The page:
10/50 Vegetation Clearing Laws – Updated

deadwood cutting using a chainsaw conducted by priority trees

10/50 Vegetation Clearing Laws – Updated

As at the 1st August 2014 laws came into place which help people prepare their homes for bush fires in NSW. The legislation has recently been updated after a review.
To read the Review Report click the link below.


If you want to check if your property is within the 10/50 Vegetation Clearing Entitlement Area contact our office.

The laws allow people in a designated 10/50 Vegetation Clearing Entitlement Area to:

  1. Clear trees on their property within 10 metres of a home, without seeking approval; and
  2. Clear underlying vegetation such as shrubs (but not trees) on their property within 50 metres of a home, without seeking approval.

Image from RFS Site.

property boundary chart by priority trees

What does this mean in simple terms?

  1. If you live in a designated 10/50 vegetation clearing entitlement area you can remove or clear trees within 10 meters of a home and shrubs within 50 meters of your home without the seeking approval from council for Bushfire Protection.
  2. There may be restrictions if your property is on a slope greater than 18 degrees (approximately 1 meter rise over 3 meters). Forms part of a world/state/local heritage. Contains certain critically endangered Ecological Communities, critically endangered plants.
  3. The rules apply to both private and public land however clearing can only be done if you are the landowner or have consent from the landowner.
  4. It is entitlement to clear vegetation if you are in a 10/50 zone but not a requirement. You can seek the advice of the RFS regarding fire hazard management.
  5. If you are seeking to remove vegetation on a neighbouring property that falls within 10 meters or 50 meters of your property you require the consent of the owner as well as check that their property is also within  the 10/50 vegetation clearing entitlement area. If the tree is located on your property within 10 metres of the neighbours house (they are inside the entitlement area), their written permission is required.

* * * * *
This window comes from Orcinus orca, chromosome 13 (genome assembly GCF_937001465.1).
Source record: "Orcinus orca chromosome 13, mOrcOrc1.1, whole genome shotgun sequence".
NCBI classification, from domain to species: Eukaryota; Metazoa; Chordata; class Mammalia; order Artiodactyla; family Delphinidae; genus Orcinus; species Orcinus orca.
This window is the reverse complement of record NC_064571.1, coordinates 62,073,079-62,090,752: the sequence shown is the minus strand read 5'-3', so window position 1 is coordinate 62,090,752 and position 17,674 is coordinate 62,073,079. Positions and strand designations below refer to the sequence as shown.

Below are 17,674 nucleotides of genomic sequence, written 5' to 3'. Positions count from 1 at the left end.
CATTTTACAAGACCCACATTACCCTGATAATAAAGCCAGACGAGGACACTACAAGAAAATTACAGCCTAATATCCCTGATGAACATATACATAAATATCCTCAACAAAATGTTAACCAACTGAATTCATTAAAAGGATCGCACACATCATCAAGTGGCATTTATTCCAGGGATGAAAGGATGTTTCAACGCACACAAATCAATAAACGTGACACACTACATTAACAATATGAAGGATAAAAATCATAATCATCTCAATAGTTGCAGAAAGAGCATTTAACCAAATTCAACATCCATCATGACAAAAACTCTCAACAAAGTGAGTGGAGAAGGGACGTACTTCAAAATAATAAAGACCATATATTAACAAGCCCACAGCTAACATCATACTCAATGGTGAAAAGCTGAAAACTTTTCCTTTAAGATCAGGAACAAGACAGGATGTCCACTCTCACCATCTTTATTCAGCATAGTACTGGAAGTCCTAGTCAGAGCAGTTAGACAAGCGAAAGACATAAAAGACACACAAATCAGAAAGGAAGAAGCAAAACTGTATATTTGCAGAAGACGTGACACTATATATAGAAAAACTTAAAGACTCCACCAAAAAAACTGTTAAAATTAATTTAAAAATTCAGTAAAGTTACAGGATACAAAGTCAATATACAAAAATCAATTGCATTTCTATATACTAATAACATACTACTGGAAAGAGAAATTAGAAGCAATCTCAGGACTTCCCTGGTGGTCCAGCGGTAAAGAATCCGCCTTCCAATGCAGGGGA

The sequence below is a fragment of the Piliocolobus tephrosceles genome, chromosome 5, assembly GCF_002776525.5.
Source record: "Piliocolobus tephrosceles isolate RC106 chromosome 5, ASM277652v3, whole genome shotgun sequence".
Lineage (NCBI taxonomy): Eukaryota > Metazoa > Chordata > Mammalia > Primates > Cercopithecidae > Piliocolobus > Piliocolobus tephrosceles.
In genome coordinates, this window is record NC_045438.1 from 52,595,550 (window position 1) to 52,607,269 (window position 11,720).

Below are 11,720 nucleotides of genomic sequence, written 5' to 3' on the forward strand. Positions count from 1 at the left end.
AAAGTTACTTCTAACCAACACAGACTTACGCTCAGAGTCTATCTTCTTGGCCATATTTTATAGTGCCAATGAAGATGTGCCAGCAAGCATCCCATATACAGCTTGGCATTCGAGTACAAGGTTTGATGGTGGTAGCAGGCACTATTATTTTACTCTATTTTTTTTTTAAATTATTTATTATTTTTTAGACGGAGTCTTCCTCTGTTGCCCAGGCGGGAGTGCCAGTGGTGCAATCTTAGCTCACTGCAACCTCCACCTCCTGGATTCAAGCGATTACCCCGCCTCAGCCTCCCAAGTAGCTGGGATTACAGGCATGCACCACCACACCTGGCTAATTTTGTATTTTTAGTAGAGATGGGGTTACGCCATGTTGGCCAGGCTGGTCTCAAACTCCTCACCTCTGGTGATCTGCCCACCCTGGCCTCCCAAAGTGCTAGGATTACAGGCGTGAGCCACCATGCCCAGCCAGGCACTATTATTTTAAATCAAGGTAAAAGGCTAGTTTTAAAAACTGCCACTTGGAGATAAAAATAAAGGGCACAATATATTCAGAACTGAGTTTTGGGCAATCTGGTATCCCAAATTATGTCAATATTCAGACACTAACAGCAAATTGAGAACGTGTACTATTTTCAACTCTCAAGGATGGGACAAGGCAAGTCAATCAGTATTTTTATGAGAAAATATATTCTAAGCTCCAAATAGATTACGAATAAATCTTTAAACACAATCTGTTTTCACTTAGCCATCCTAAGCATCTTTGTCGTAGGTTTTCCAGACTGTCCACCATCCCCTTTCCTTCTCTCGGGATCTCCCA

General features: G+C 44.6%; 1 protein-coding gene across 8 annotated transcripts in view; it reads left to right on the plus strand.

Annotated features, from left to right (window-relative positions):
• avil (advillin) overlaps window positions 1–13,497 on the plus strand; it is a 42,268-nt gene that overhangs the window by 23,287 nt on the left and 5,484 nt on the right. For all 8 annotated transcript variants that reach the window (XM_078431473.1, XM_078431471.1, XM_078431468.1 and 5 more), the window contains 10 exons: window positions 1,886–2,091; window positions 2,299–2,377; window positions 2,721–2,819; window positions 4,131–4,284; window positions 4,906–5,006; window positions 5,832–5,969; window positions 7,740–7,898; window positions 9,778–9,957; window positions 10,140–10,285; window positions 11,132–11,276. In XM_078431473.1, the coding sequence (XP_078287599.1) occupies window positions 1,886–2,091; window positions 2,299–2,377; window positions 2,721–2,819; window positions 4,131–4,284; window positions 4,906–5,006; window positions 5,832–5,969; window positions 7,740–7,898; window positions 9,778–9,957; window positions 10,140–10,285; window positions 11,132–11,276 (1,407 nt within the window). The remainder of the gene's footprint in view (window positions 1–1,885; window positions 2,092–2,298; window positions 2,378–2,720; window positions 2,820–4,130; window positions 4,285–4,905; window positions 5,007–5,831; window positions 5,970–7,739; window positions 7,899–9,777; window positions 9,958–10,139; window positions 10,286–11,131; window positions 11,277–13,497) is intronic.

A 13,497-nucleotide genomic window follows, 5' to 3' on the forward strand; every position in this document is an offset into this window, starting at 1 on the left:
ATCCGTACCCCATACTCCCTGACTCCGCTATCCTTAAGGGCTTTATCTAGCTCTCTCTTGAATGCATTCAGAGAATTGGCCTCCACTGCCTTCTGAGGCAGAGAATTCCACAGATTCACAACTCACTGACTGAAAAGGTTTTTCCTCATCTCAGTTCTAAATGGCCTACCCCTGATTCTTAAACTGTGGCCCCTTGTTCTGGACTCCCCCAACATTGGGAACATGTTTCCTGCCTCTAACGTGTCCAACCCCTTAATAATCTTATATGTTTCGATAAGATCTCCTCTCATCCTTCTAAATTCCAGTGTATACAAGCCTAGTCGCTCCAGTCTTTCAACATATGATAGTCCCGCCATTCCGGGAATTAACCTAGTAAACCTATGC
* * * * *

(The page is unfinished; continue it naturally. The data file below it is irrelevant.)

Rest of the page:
6. The new laws apply to buildings containing habitable rooms  such as homes, tourist  or vistor centre, caravans in caravan parks as well as schools, childcare centres and hospitals (not tertiary institutions such as universities or TAFE).
  7. The measurement is taken from the external walls of the building, but does not include non combustible exempt developments such as decks.
  8. Clearing does not allow for burning the vegetation you clear or to use mechanical means such as excavators which can disturb the top soil layer.
  9. Does not overrule court orders, DA conditions or covenants under Section 88B of the conveyancing Act 1919. Lawful occupancy required. The 10/50 Vegetation Clearing Code of Practice definition of ‘habitable rooms’ be amended to specify that it only applies to a building containing habitable rooms that has a lawful authority for occupancy for those rooms

A few more things to consider!

  1. Any pruning that is undertaken must be in accordance with AS 4373-2007 Pruning of Amenity Trees . This is the Australian Standard for tree pruning.
  2. If the trunk of the tree is more than 10 meters from the building you may clear branches within 10 meters of the building. This type of pruning must conform with the Australian Standard and pruning of branches outside the 10 meters may require council permission.
  3. If your property is on a slope of more than 18 degrees, pruning can only be done if 75% or more of the canopy is retained.
  4. You can not clear any vegetation within 10 meters of a Prescribed Stream
  5. You do not need to consider threatened species or ecological communities.
  6. You need to be sure that all clearing does not contravene the Environment Protection and Biodiversity Conservation Act 1999 (EPBC Act) as this is a Commonwealth Law. Commonwealth laws sit above State Laws.
  7. It is your responsibility to ensure that tree removal or pruning is undertaken safely and therefore advisable that you engage the services of a reputable tree services provider.
  8. It is recommended that you use the services of a reputable tree service provider that not only has appropriate insurance but is also able to show you certificates of currency.
  9. Contractors undertaking this work should have a qualification from a tertiary institution such as TAFE or University as it is a hazardous occupation and you want to ensure that the people doing the work have had appropriate training. Reputable firms will be happy to provide these type of documents.
  10. It may be tempting to opt for the cheapest quote but be sure that all of the above is covered as you don’t want to find yourself in a situation where someone gets hurt on your site or there is damage to your property that may not be covered by your home insurance.

Our staff are very familiar with the new regulations and we have had communication with the various authorities to ensure we are up to date with the requirements. If you require any further information contact our office or send us an email. We will get back you within 24 hours.